"Breathing" is the most basic activity we engage in as living creatures. When we stop doing it for just a few minutes, we die. As a necessary function for human beings, "Breathing" can be a phenomenon that has been reviewed for a very long time. As mentioned by art critic Jean-Yves Liao, "Discussion surrounding breathing could be science, philosophy, literature, or art." Since 1996, Liú Yung-Jen's work has been largely focused on the space between breaths. To him, breathing is the most primitive and simplest, but also the most complicated and subtle thing, in which he discovers endless possibilities during the interaction between the two media and urges him to continuously discuss the thoughts, space and spiritual meanings between breaths from spiritual practices that derive from physical concepts in his later artistic transformation.
From 1990 to 1998, Liú Yung-Jen studied abroad in Milan and continued his artistic creation, research, exhibitions and art reports at the same time. During that period, his creations gradually shifted from figurative to abstract, his creative media also changed from ink to oil, but the core of his artistic thinking remained oriental. After receiving his master's degree from the Academy of Fine Arts of Brera and returning to Taiwan, he began promoting and developing the concept of "breathing" in his artistic creations and as an artist, art critic and abstract art promoter, Liú has devoted himself to abstract art for over 20 years.
Concise color blocks, perfect arcs, and lively geometric patterns compose Liú's abstract paintings, establishing a distinctive visual language. These small, repeated arcs and curved line signify the abstraction of images from nature, suggesting actual physical objects such as hills, sheaves of grain, rivers, sails, windmills, the horizon line or stars. Yet these geometric forms are not meant to represent physical objects, but rather symbolize the myriad things of the universe, which also shows viewers an interface where the natural and spiritual realms can alternate. During an interview, Liú once said, “I want to create ambiguous forms, like semi-abstract shapes that are between abstract and figurative. My intention is to find a way to create forms that are beyond the geometrical dimension.”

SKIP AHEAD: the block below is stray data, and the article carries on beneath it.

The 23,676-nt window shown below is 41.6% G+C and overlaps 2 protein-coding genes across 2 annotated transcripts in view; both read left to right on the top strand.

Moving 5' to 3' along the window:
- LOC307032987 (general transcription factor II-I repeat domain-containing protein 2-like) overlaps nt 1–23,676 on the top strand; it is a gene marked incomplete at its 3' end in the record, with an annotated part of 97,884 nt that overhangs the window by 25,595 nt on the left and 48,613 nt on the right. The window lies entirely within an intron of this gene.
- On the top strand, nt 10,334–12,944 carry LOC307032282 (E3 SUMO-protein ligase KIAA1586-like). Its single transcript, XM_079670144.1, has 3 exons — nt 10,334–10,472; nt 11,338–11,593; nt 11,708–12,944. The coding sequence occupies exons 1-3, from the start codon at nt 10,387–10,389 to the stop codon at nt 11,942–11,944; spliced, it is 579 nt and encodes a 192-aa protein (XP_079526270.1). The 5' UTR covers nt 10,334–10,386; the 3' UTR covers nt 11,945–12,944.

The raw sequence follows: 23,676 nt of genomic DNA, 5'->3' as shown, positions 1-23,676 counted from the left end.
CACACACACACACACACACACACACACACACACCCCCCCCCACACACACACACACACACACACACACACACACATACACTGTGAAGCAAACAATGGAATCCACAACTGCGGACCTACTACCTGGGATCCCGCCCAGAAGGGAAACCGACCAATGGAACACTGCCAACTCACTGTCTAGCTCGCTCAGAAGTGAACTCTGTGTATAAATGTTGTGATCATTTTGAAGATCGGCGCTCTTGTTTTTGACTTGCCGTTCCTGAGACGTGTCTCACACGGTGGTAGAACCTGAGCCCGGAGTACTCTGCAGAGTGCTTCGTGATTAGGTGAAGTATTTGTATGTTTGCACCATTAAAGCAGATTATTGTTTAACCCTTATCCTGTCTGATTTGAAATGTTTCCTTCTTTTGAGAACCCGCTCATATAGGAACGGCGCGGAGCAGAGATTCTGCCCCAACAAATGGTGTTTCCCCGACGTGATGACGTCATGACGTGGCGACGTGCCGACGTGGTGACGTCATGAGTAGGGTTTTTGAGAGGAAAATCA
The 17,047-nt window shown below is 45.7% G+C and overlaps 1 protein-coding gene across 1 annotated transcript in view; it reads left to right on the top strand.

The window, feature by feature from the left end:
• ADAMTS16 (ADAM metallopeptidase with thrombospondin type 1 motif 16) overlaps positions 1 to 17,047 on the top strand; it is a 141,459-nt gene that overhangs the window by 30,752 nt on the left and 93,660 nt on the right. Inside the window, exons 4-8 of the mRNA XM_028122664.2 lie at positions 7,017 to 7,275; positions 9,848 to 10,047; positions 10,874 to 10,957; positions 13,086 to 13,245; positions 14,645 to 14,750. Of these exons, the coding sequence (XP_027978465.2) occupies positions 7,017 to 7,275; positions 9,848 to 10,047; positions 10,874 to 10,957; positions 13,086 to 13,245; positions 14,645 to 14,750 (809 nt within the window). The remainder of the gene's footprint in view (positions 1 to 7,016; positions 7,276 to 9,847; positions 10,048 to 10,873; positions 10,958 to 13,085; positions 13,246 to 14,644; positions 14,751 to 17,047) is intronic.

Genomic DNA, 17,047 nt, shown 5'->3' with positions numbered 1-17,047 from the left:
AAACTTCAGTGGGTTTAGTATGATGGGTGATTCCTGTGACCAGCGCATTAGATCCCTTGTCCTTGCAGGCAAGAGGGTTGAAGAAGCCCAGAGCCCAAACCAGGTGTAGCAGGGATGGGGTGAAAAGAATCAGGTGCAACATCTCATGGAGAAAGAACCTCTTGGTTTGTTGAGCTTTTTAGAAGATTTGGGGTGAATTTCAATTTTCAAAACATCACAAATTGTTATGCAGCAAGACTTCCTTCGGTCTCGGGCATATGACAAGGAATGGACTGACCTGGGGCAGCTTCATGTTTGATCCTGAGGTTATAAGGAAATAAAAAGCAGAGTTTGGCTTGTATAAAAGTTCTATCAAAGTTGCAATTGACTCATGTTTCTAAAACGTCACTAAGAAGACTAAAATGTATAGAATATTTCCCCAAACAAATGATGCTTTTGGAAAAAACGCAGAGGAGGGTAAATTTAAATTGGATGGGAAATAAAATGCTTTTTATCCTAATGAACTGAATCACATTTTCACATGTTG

In Liú's experiments with mixed media, he covers industrial produced lead foil with natural beeswax in many of his works, which, in contrast with the heaviness and blue-gray color of the lead, radiates a spirituality with its liquid, golden-yellow translucence. After the beeswax congeals on the lead foil, it produces a now-you-see-it, now-you-don't effect that renders the lead transparent through an alchemical transformation, while "Breathing" is expressed through rhythm and allows the viewer to clearly sense it in Liú's paintings.
"Liú Yung-jen Solo Exhibition - Deep Breathing Field" opens on April 21 at Powen Gallery. Viewers are invited to feel the expansion of arcs and contraction of straight lines in this lyrical space between inhaling and exhaling, and via their sympathetic response with Liú's paintings, regulated breathing and stress relief are achieved. This healing effect hastens viewers to enter a pure and simple state of mind and is the state that Liú seeks with his paintings.